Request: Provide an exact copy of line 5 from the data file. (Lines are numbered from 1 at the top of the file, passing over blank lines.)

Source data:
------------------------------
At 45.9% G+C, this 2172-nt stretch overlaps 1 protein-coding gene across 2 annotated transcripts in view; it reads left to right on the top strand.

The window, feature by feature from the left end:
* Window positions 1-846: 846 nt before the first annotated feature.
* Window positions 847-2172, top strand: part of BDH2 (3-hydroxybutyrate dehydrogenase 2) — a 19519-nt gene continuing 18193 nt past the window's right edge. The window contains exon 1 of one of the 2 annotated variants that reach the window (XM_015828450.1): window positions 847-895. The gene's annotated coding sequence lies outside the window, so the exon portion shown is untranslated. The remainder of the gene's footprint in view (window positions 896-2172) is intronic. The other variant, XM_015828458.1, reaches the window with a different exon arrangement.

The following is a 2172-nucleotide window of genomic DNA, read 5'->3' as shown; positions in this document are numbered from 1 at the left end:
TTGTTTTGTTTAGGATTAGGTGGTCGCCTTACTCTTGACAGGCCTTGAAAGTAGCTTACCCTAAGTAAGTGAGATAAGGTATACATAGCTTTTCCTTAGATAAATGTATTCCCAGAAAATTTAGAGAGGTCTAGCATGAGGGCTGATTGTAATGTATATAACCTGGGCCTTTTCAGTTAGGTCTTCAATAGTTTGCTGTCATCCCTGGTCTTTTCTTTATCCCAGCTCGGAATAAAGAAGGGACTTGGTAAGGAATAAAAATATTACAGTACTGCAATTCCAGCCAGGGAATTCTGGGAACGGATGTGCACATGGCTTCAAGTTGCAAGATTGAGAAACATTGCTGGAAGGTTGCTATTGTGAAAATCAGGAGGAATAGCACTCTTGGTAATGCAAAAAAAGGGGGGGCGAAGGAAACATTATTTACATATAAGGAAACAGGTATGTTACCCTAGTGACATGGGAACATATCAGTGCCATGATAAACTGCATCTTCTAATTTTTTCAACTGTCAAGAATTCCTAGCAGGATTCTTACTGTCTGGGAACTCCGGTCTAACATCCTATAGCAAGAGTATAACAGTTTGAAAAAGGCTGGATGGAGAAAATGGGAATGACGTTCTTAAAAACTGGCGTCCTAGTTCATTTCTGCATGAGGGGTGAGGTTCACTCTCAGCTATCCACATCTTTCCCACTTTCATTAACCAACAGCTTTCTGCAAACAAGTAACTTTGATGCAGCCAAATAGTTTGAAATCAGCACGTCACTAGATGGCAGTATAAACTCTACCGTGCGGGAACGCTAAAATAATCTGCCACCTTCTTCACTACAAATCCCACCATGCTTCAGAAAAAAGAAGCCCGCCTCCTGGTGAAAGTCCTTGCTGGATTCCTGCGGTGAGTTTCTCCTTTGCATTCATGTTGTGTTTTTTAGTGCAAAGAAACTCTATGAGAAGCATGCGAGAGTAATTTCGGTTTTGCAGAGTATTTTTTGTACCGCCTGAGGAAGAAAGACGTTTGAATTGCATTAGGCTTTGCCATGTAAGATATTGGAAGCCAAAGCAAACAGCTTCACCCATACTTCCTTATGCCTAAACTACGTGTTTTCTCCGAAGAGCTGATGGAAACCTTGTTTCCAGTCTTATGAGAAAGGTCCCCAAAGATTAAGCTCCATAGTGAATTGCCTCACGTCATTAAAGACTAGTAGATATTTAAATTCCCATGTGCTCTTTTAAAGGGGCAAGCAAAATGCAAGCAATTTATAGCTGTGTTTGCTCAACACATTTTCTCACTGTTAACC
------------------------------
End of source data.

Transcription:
The following is a 2172-nucleotide window of genomic DNA, read 5'->3' as shown; positions in this document are numbered from 1 at the left end: